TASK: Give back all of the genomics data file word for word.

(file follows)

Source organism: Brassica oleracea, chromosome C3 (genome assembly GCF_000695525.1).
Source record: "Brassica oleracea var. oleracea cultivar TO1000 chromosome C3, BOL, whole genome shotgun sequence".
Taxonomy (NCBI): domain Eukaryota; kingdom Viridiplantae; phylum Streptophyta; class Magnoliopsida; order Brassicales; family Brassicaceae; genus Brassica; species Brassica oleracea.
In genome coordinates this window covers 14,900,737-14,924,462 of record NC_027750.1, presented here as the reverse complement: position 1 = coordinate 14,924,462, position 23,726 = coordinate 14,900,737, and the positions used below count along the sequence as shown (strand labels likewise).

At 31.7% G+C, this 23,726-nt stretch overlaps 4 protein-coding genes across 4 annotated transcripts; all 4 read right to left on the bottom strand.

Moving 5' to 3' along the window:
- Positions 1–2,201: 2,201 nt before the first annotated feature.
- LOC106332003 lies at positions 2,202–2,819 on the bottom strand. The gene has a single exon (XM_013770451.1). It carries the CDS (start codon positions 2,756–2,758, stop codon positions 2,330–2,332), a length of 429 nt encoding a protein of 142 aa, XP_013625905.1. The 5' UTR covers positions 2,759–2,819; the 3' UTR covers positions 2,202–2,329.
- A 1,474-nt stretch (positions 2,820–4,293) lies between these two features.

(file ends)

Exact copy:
Source organism: Brassica oleracea, chromosome C3 (genome assembly GCF_000695525.1).
Source record: "Brassica oleracea var. oleracea cultivar TO1000 chromosome C3, BOL, whole genome shotgun sequence".
Taxonomy (NCBI): domain Eukaryota; kingdom Viridiplantae; phylum Streptophyta; class Magnoliopsida; order Brassicales; family Brassicaceae; genus Brassica; species Brassica oleracea.
In genome coordinates this window covers 14,900,737-14,924,462 of record NC_027750.1, presented here as the reverse complement: position 1 = coordinate 14,924,462, position 23,726 = coordinate 14,900,737, and the positions used below count along the sequence as shown (strand labels likewise).

At 31.7% G+C, this 23,726-nt stretch overlaps 4 protein-coding genes across 4 annotated transcripts; all 4 read right to left on the bottom strand.

Moving 5' to 3' along the window:
- Positions 1–2,201: 2,201 nt before the first annotated feature.
- LOC106332003 lies at positions 2,202–2,819 on the bottom strand. The gene has a single exon (XM_013770451.1). It carries the CDS (start codon positions 2,756–2,758, stop codon positions 2,330–2,332), a length of 429 nt encoding a protein of 142 aa, XP_013625905.1. The 5' UTR covers positions 2,759–2,819; the 3' UTR covers positions 2,202–2,329.
- A 1,474-nt stretch (positions 2,820–4,293) lies between these two features.